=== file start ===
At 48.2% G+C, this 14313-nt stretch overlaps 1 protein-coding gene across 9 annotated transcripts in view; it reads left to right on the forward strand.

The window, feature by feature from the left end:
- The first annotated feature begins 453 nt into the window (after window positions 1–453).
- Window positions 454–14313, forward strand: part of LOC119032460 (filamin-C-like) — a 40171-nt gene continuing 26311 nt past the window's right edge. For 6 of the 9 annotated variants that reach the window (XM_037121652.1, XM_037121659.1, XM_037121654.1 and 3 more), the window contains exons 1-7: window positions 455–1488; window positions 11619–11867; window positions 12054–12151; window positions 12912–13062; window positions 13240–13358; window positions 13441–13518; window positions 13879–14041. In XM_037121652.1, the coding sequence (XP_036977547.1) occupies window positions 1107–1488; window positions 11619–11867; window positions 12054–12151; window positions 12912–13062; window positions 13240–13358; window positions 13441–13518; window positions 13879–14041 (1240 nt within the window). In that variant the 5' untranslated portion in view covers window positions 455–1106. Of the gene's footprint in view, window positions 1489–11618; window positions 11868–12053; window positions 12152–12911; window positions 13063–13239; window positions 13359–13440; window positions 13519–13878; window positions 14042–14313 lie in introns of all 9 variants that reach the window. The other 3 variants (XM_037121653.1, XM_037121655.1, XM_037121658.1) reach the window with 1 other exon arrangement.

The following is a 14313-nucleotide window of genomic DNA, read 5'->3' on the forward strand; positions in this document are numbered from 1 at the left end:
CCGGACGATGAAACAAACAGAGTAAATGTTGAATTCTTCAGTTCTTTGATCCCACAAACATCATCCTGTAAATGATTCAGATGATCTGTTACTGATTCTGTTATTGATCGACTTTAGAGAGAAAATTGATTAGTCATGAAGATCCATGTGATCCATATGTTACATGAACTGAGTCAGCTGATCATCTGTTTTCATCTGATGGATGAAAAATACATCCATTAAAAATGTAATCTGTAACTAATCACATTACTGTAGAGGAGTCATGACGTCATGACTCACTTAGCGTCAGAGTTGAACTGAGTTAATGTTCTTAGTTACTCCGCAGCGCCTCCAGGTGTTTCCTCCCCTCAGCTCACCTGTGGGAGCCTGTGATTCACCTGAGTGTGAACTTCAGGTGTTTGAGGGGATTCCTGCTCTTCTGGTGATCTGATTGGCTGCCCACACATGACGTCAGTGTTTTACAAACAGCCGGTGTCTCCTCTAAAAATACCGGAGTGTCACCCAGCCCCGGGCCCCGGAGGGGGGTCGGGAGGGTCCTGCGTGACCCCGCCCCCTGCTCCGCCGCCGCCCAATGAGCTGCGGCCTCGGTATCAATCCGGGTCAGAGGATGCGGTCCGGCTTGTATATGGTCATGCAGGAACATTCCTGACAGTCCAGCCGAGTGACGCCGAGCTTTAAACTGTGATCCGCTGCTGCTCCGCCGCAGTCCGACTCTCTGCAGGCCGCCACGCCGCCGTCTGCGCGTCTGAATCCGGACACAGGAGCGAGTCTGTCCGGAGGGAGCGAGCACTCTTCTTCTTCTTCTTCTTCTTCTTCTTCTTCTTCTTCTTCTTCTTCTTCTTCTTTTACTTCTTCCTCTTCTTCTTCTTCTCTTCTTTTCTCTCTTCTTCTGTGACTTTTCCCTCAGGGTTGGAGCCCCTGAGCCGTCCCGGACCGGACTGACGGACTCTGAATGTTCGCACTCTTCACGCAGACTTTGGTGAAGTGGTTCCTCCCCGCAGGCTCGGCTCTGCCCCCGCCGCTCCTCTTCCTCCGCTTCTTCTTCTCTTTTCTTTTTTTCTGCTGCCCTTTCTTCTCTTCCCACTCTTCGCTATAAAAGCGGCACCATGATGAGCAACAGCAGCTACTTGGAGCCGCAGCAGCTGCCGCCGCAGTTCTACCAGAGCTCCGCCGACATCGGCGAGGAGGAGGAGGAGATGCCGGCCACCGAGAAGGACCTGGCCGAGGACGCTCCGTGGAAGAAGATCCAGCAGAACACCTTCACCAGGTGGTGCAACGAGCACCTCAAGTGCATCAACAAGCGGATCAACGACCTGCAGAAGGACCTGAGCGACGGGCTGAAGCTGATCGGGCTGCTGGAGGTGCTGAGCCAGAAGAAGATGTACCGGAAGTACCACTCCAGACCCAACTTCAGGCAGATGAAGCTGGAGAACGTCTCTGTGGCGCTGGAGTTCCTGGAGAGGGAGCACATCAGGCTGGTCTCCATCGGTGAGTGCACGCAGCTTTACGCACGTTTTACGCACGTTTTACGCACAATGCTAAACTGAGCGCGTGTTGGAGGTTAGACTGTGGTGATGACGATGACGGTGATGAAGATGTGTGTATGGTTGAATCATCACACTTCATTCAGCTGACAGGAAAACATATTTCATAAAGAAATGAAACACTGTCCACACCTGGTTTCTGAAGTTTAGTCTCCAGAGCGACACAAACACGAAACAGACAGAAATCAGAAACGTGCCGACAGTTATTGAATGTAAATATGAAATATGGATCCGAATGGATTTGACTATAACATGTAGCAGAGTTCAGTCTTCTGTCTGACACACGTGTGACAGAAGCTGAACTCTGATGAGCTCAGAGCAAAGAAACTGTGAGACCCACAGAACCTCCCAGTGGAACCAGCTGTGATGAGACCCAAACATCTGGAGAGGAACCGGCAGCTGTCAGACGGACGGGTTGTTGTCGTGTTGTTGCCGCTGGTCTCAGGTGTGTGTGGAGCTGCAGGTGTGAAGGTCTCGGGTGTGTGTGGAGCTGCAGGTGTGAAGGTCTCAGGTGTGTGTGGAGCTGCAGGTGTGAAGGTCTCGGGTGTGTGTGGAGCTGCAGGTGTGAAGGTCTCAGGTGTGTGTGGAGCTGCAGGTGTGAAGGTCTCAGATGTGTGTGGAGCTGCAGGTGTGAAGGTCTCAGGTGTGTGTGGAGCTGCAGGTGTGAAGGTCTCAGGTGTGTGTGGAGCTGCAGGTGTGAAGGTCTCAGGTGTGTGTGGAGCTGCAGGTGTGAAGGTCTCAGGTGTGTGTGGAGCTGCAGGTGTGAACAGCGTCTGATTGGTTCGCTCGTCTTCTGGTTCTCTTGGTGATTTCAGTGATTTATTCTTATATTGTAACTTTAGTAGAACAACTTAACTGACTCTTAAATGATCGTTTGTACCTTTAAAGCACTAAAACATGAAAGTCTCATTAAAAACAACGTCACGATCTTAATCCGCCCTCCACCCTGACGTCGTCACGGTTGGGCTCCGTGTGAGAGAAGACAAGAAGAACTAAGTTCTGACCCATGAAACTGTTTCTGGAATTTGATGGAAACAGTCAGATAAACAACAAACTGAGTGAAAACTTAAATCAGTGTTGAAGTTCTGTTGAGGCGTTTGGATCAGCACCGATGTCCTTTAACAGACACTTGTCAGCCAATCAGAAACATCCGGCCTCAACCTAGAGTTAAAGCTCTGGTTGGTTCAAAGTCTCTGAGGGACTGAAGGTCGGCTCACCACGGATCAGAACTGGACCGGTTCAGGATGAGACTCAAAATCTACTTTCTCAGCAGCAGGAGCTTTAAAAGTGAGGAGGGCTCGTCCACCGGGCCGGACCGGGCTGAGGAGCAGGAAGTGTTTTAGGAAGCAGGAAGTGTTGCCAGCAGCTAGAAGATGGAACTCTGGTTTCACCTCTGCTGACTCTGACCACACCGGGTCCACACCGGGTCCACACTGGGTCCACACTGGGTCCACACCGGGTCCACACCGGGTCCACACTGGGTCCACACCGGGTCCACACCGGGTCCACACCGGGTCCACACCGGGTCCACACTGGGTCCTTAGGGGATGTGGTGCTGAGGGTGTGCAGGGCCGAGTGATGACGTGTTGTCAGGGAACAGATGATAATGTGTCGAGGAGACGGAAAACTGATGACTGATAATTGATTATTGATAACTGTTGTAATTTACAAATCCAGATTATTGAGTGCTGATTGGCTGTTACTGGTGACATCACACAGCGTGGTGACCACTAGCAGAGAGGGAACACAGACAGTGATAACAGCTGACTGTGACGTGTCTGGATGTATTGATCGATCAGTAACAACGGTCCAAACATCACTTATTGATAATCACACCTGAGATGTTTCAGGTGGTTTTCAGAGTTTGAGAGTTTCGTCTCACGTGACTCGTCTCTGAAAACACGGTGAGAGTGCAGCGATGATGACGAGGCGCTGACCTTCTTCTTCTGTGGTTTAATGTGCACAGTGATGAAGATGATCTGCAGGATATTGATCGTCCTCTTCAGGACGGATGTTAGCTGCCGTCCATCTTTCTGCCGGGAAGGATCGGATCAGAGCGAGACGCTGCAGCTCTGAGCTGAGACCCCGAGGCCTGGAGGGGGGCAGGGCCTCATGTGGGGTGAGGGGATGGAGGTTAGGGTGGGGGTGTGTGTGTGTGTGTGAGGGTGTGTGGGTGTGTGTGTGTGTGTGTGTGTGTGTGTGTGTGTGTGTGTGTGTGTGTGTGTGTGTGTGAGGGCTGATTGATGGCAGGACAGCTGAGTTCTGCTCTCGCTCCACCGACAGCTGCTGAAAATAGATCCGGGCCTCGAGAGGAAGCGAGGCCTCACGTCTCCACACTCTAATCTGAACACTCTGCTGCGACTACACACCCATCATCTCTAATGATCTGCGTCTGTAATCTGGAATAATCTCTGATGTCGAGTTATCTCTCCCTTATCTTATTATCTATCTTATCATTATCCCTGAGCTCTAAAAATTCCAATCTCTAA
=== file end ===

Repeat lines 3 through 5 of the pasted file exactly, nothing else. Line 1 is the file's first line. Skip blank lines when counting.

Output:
- The first annotated feature begins 453 nt into the window (after window positions 1–453).
- Window positions 454–14313, forward strand: part of LOC119032460 (filamin-C-like) — a 40171-nt gene continuing 26311 nt past the window's right edge. For 6 of the 9 annotated variants that reach the window (XM_037121652.1, XM_037121659.1, XM_037121654.1 and 3 more), the window contains exons 1-7: window positions 455–1488; window positions 11619–11867; window positions 12054–12151; window positions 12912–13062; window positions 13240–13358; window positions 13441–13518; window positions 13879–14041. In XM_037121652.1, the coding sequence (XP_036977547.1) occupies window positions 1107–1488; window positions 11619–11867; window positions 12054–12151; window positions 12912–13062; window positions 13240–13358; window positions 13441–13518; window positions 13879–14041 (1240 nt within the window). In that variant the 5' untranslated portion in view covers window positions 455–1106. Of the gene's footprint in view, window positions 1489–11618; window positions 11868–12053; window positions 12152–12911; window positions 13063–13239; window positions 13359–13440; window positions 13519–13878; window positions 14042–14313 lie in introns of all 9 variants that reach the window. The other 3 variants (XM_037121653.1, XM_037121655.1, XM_037121658.1) reach the window with 1 other exon arrangement.

The following is a 14313-nucleotide window of genomic DNA, read 5'->3' on the forward strand; positions in this document are numbered from 1 at the left end: